Parts Sale!

WE HAVE THE PARTS YOU NEED

Take advantage of our 5% discount on new parts orders of $5,000+ for in-stock aftermarket parts placed May 28 - July 31. Click the link below to fill out your parts request and someone will get back with you immediately.

Parts Request

Navigating Maintenance: Staffing During Plant Downtime

plant downtime

Plant downtime can be a costly affair in more ways than one. Besides production losses and service costs, there is an equally pressing concern—adequate staffing during maintenance shutdowns. However, it’s all too familiar for plants to put this top-level concern on the backburner. Unfortunately, day-to-day duties and concerns tend to shelve downtime staffing down on the agenda, even when many plant managers depend on third party manufacturing contractors to supplement their workforce. Putting a game plan in place can help ensure you’re well-staffed for plant shutdowns and not at risk of sacrificing optimal uptime

Knowing When to Reinforce Your Staff During Plant Downtime

It can be a tricky concept to pin down exactly when to call in a third party contractor. But it all starts with planning. In fact, planning is key in curbing the risk for plant shutdowns to run over. Plus, planning for staffing early on makes it much simpler to prepare for third party support. No one wants last-minute workforce scrambles too close to the shutdown’s start date. To assess staffing needs, start by:

  • Building a plan to deal with downtime maintenance
  • Outlining specific staff duties and obligations
  • Coming to experts early on

Making a Plan 

Oftentimes, staffing isn’t the first thing you’ll need to assess. You’re more likely (and probably better for it) to assess assets first. Your downtime maintenance plan will need to incorporate a detailed work schedule. This schedule will define the time each job will take and bookend project start and end dates as well. If you’re old school, Gantt charts do this well. You can also utilize more modern techniques, such as customized checklists and metrics that measure project progress.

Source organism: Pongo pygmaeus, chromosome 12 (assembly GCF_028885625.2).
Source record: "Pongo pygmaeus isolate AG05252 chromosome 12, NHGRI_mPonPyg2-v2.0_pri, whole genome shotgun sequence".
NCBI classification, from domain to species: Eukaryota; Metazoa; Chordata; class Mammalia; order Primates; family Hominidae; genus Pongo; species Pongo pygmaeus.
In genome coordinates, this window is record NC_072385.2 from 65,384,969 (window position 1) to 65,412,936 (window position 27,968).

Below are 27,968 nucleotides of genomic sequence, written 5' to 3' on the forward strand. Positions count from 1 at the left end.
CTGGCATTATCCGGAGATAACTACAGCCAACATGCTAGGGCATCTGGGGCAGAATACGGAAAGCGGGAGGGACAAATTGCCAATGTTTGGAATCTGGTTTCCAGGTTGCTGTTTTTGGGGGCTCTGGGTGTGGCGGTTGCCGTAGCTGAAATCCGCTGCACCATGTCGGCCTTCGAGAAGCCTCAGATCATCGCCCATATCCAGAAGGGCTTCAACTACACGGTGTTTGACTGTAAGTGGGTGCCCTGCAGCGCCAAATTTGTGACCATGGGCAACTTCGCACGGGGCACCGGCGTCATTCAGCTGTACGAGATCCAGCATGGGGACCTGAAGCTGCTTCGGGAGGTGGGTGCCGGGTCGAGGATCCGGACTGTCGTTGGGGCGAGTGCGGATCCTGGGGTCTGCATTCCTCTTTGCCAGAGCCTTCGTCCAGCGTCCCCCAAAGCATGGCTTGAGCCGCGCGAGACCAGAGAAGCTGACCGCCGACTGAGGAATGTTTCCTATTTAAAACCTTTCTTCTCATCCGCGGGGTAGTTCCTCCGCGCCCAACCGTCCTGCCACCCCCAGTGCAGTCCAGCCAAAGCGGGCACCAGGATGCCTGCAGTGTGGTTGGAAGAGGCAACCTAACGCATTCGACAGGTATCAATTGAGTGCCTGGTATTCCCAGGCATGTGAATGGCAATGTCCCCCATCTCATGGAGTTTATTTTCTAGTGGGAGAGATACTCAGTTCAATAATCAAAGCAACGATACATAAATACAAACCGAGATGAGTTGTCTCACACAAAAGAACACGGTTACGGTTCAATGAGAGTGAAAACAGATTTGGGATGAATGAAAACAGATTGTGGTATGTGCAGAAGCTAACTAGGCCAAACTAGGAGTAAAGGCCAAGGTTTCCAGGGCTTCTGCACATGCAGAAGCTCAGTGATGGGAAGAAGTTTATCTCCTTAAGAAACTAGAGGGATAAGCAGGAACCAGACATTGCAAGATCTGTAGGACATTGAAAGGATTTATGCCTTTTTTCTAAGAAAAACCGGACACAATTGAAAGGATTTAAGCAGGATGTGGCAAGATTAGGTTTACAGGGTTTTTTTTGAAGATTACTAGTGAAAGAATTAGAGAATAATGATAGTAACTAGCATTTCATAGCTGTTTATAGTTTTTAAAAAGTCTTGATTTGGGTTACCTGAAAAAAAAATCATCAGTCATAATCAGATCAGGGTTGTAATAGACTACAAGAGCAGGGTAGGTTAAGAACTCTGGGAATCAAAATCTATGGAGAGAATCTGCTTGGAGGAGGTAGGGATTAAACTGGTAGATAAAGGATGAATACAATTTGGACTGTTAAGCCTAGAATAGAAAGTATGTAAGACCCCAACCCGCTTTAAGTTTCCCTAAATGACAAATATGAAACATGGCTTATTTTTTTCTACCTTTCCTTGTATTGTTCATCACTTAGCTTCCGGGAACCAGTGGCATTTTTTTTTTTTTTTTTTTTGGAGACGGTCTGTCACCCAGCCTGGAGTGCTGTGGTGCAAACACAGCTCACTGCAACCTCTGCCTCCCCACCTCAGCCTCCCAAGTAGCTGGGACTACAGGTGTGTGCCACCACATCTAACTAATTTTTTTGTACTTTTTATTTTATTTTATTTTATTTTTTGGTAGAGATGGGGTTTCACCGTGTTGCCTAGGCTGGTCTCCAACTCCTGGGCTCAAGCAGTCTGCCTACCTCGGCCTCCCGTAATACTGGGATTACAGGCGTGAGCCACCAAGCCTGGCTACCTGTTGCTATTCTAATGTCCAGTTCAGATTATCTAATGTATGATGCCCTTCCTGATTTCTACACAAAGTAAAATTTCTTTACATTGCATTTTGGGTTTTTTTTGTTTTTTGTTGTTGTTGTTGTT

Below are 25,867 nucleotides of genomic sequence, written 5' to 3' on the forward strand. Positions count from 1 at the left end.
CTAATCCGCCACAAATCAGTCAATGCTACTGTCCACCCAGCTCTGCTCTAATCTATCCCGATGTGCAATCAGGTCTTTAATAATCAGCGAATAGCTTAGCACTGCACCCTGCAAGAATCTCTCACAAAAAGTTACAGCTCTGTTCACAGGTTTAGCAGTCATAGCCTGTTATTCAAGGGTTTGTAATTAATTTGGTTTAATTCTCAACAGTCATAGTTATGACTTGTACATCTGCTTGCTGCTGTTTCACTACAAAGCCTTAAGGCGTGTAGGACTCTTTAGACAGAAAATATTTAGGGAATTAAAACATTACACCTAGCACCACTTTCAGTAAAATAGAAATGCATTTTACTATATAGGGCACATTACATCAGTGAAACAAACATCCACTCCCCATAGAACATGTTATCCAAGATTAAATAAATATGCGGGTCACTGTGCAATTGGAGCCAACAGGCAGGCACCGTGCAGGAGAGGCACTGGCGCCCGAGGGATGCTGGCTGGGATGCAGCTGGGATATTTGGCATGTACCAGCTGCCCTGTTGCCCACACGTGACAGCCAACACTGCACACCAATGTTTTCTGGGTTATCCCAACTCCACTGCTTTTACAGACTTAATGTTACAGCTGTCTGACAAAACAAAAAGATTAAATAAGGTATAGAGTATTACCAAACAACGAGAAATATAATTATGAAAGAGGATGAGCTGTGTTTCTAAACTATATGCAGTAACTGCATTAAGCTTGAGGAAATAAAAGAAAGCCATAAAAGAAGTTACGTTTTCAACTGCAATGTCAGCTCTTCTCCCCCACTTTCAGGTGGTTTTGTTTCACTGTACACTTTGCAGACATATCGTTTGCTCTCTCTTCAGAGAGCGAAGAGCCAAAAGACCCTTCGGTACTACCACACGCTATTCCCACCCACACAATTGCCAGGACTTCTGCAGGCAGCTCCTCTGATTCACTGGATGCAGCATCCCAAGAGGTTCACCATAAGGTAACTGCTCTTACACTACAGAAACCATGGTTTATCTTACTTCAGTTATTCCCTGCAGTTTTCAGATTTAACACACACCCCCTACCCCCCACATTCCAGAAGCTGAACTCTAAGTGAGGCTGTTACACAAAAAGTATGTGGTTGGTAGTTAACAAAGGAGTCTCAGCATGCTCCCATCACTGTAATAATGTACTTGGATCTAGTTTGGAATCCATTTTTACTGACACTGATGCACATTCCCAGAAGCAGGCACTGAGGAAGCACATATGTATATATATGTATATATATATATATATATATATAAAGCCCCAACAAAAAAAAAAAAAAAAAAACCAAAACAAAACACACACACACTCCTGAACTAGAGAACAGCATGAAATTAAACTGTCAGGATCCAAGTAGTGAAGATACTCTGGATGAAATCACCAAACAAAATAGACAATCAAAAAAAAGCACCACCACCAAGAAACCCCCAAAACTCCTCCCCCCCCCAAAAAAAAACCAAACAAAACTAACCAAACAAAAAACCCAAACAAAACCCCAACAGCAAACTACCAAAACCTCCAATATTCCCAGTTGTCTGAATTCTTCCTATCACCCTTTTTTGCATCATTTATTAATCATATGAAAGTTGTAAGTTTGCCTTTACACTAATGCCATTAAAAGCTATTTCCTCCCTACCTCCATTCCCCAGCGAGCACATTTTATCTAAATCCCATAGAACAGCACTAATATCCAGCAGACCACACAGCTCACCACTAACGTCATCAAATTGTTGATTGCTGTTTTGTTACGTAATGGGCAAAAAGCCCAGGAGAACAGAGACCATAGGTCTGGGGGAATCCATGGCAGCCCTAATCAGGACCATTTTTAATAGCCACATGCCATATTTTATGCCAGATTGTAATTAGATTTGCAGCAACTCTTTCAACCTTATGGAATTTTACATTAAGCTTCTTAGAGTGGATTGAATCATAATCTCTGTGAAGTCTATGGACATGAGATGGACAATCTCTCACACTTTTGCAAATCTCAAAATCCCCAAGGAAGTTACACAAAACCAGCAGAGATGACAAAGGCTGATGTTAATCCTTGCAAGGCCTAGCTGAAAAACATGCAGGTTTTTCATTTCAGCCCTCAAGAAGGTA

Not to be forgotten—your maintenance plan will also assess staffing. Diagram what each shutdown phase will call for in terms of manpower. This list can be quite comprehensive; it might entail engineers, service specialists, vendors, technicians, contractors, and more. On-site personnel have a tendency to shoot up by hundreds of percent during instances of plant downtime. 

Outlining Roles

In-house staff may not have the skills and expertise to carry out key plant downtime duties. Knowing this beforehand allows you to sufficiently supplement through third party manufacturing contractors and other specialists. 

It’s also good to clearly define jobs and their duties, to steer away from redundant work. If everyone knows what their job is, they can be much more effective team members. They can devote time and resources to their specific role undistracted and unabated, helping to ensure a return to normal operations sooner. 

Petitioning Experts

Plant managers have multiple moving parts to deal with on a regular basis. This, coupled with confidence in third party contractors, can lead to delays in contacting those contractors until things get critical. However, it’s better to be proactive in your approach. In fact, early planning can net savings in both costs and time later on. Soliciting professional expertise can even help relieve the burden brought about by logistics, with specialists offering input in determining what needs to be done and the best way to do it. 
Looking for experts who know how to handle plant downtime and get your facility up and running again? Call on Southern Field-EEC. We specialize in solving your plant’s big problems and maximizing uptime. We’re fully equipped in personnel, products, and parts to see your plant maintenance shutdown through to success. Contact a representative, request a quote, and return to our blog for more industry info and insights.